I am 65 and share the same experience. I would like to be part of a support group for each other so we can share what has worked.

  44. Nia says:

    Thank you for making this course available for free as I have spent many years wishing I could afford therapy and have been healing and figuring out these things on my own through Reading and studying and going Within. I am determined to heal the cycles of dysfunction and my family and influence the healing of families and help the community as a nurse In-Home Care I work with a doctor and we visit patients and see the effects of trauma and I I am constantly working on myself as well. It has been invigorating to be able to hear these conversations and speakers thank you again

    • David oz says:

      Me too!

  45. Minty Sheriffa says:

    Thank you for brilliance

  46. Susan Jenczka says:

    I work in Hospice as a Music Therapist.
    Many end of life patients have trauma histories
    and understanding symptoms is particularly important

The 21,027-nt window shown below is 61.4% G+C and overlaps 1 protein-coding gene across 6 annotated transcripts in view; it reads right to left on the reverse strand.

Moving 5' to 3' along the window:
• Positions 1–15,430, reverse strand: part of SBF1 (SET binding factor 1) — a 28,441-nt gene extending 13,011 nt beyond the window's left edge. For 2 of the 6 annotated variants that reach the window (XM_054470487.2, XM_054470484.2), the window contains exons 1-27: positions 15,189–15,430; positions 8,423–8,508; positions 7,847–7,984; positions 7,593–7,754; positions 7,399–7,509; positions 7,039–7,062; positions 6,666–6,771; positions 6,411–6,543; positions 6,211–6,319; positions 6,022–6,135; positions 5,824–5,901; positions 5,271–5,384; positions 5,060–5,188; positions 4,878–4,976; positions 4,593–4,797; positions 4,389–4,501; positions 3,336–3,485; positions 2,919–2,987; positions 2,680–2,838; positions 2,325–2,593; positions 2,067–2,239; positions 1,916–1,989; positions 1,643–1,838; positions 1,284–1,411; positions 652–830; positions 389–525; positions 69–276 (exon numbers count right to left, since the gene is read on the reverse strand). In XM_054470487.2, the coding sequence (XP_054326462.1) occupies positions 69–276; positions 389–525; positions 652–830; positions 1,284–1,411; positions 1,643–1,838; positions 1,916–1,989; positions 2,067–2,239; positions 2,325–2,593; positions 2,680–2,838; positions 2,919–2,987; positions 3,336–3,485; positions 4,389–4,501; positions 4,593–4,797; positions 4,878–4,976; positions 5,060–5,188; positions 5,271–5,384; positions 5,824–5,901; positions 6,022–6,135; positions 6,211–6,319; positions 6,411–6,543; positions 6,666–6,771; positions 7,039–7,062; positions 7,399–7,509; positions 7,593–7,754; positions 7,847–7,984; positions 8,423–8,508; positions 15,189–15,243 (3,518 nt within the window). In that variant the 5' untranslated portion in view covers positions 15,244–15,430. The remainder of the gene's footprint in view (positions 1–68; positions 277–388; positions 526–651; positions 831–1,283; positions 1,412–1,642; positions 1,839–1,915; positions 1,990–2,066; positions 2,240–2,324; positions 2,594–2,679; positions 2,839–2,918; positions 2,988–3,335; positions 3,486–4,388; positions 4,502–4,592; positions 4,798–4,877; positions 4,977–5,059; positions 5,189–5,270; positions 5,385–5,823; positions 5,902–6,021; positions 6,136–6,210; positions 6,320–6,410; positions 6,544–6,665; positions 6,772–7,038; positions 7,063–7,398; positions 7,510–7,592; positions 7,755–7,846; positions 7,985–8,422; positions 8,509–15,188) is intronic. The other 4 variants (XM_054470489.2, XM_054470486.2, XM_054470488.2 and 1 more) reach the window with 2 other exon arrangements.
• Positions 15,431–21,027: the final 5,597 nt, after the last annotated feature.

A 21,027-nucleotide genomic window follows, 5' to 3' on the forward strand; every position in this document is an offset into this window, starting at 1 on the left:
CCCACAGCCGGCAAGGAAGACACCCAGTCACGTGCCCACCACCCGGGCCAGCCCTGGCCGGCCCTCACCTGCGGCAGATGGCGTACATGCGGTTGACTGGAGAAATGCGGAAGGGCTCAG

When family maybe unaware and the pt is not conscious.

    End of life isn’t the time for long term therapy but holding
    The space appropriately is part of my work.
    I’m also a clinical counselor and have researched somatic
    responses to acoustic environments especially when music
    is supposed to be useful. The polyvagal theory has informed
    My work since the late 1990’s.

  47. Antonio Pancadas says:

    Hi Ruth I really enjoyed the last day of the series. I forgot all about it and it was one of your last emails that reminded me of it right at the end. I’m a senior therapist in an addictions treatment clinic and I found the whole limbic therapy approach very interesting, insightful and valuable.
    Thank you very much for the work you do and especially for sharing the knowledge so we all have a better understanding on how to be more effective and thoughtful in our individual approaches.

    Kindest Regards
    Antonio Pancadas

  48. Lars says:

    I joined all of your programs, but I can´t find Denmark on your list :-)

    • Hannah says:

      It’s there…says 90